“The Governor’s policy applies to criminals who have committed even the most heinous violent crimes including murder, rape, child rape, and kidnapping. Under this Governor’s policy, violent criminals will be treated the same as lifelong law-abiding citizens. Not only will these criminals have the right to vote, but they will also be serving on our juries. By using no discretion in this process, the Governor is undermining the strength of the criminal justice system and the sanctity of our civil rights.

“We will immediately begin a detailed review of the Governor’s policy to determine what options are available to the General Assembly.”
For more information about the Governor’s order, frequently asked questions and the status of individual restoration of rights petitions, please visit: http://www.Commonwealth.Virginia/RoR

The full text of Governor McAuliffe’s order restoring the rights of more than 200,000 Virginians is below:

Order for the Restoration of Rights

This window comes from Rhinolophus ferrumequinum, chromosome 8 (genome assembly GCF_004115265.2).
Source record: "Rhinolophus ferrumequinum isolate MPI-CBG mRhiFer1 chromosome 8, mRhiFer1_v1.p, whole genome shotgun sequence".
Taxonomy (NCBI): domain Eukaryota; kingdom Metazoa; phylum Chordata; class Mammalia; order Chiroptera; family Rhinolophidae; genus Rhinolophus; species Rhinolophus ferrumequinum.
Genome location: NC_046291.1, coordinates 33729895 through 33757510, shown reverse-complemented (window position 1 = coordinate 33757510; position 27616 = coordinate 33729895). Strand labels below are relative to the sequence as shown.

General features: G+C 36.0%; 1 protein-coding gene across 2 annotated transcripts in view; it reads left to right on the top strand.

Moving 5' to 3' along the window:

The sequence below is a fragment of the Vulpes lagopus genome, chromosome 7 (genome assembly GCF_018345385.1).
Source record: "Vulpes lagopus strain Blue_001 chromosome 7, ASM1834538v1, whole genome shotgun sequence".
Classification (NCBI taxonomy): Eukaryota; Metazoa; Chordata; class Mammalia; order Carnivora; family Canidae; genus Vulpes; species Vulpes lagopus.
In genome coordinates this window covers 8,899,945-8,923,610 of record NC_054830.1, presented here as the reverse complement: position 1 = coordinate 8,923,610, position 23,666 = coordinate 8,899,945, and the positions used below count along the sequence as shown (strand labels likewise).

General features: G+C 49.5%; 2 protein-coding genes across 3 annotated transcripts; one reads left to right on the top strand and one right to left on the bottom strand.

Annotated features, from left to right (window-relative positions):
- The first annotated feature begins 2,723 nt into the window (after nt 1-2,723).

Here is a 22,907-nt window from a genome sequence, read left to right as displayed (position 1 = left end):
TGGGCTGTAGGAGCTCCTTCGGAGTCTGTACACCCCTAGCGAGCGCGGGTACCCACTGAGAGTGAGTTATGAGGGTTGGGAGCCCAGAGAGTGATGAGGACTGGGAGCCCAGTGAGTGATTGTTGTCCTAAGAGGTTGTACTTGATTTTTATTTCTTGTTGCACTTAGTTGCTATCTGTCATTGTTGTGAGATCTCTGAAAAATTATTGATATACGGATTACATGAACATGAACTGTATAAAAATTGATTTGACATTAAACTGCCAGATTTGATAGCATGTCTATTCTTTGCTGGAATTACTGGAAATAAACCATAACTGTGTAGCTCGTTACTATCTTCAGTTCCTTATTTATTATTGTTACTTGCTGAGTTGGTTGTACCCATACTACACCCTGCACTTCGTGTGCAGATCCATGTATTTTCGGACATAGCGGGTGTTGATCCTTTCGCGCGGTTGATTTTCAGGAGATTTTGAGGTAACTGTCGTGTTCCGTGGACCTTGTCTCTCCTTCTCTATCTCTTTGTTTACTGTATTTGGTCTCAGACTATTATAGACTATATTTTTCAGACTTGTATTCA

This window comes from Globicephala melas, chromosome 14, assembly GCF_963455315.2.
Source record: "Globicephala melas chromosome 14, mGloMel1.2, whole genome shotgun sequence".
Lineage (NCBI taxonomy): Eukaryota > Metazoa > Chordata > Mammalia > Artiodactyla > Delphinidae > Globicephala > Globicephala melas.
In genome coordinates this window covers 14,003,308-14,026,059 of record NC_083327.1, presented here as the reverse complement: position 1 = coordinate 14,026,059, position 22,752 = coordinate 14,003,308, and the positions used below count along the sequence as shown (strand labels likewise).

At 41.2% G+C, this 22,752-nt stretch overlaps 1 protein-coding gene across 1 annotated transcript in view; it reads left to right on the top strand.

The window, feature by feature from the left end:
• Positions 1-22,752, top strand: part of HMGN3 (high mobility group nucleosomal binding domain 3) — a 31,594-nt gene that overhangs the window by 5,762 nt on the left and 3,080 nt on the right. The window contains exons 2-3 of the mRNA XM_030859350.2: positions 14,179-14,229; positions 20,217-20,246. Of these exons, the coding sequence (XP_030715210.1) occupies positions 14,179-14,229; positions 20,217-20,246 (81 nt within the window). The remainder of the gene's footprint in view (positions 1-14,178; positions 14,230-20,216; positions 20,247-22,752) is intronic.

TO ALL TO WHOM THESE PRESENTS SHALL COME – GREETINGS:
WHEREAS, Article II, Section 1 of the Constitution of Virginia requires that all those convicted of a felony be deprived of their civil right to vote unless they have their civil rights restored by the Governor or other appropriate authority; and
WHEREAS, it is estimated that approximately 206,000 Virginians are permanently disenfranchised from participating in political life due to prior felony convictions even after completing their court-ordered sentences; and
WHEREAS, such disenfranchisement disproportionately affects racial minorities and economically disadvantaged Virginians; and
WHEREAS, Virginians have increasingly advanced the ideals of equality of all races and peoples, while rejecting the indefinite and unforgiving stigmatization of persons who have committed past criminal acts; and